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Will universal apps really help Microsoft take on Android and iOS?

Microsoft can’t just emulate Android and iOS if it hopes to take on the mobile operating system duopoly, it needs to do something innovative and radical, something that the two markets leaders haven’t done. For this, the company is relying on its universal app platform which makes it so that every app will work across all versions of Windows 10, desktop or mobile. Microsoft is relying quite heavily on this feature and it may very well prove effective. Only time will tell I suppose.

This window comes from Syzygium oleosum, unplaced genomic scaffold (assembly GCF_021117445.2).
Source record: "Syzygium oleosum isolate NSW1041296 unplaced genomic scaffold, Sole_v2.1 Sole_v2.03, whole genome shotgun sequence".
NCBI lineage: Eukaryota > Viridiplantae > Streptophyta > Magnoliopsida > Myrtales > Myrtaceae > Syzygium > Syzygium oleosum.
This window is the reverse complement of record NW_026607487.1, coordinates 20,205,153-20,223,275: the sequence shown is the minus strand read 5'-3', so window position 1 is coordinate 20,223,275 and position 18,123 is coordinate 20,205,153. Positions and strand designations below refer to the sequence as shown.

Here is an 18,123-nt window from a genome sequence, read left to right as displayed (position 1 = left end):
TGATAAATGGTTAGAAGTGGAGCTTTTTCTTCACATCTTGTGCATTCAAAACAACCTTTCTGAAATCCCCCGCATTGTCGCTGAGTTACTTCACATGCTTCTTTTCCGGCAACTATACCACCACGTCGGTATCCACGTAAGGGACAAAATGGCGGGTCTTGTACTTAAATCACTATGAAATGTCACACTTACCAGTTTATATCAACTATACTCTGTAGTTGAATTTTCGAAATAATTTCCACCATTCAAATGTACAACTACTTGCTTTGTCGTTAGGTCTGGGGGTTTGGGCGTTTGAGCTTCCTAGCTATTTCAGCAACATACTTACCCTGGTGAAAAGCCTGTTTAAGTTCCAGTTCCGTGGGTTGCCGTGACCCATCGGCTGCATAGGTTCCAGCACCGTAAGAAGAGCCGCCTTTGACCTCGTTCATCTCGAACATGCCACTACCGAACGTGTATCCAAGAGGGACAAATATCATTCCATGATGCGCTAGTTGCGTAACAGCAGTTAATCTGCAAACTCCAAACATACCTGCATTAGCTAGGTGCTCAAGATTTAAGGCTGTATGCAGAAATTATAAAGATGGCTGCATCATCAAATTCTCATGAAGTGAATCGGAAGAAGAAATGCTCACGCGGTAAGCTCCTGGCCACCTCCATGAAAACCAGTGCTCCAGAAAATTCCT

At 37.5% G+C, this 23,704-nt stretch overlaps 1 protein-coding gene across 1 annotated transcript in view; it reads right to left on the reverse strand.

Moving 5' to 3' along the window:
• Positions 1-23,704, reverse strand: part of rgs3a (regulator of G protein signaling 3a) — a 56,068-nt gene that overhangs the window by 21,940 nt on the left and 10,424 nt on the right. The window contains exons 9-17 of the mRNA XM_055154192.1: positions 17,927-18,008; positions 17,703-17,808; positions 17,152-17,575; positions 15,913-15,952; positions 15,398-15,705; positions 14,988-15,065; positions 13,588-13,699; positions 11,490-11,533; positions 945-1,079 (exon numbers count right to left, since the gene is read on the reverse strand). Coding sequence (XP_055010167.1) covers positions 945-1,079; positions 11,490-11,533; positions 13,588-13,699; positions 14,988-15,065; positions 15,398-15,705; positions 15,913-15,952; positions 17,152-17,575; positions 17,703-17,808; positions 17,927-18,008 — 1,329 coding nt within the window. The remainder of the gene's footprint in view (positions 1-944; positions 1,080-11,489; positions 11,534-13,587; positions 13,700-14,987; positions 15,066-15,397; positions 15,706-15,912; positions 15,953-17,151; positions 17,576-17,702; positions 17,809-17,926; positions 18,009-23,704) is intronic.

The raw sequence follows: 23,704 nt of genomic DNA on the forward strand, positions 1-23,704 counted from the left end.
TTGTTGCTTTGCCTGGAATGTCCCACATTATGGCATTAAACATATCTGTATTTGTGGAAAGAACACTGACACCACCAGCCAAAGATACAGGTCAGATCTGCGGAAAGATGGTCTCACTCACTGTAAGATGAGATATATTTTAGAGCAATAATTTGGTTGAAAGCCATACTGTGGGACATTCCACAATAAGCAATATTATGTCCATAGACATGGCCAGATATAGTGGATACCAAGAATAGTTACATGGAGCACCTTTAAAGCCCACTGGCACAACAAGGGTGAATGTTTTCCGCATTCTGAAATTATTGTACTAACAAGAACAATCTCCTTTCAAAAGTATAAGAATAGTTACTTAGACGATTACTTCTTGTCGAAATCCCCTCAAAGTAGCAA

If Windows 10 is key to Microsoft’s effort to succeed in mobile, then the universal app platform is the technology that could make that happen. It promises to bring developers the cross-device nirvana they have long sought from Microsoft, but there are still challenges before Windows 10 can make headway against Android and iOS. The universal app platform aims to let developers build one application that will work on PCs, tablets, smartphones, even the Xbox. It’s not a new concept for Microsoft, but the company insists that this time around it has got it right. “The platform enables a new class of Windows universal apps—apps that are truly written once, with one set of business logic and one UI,” said Kevin Gallo, Microsoft’s technical lead for the Windows Developer Platform, in a blog post this week. It’s a big promise, one that Microsoft will need to fulfill if it’s to make headway in the important mobile market. According to a recent report from IDC, Windows Phone’s share of the worldwide smartphone OS market fell to a paltry 2.7 percent last year, from 3.3 percent in 2013.

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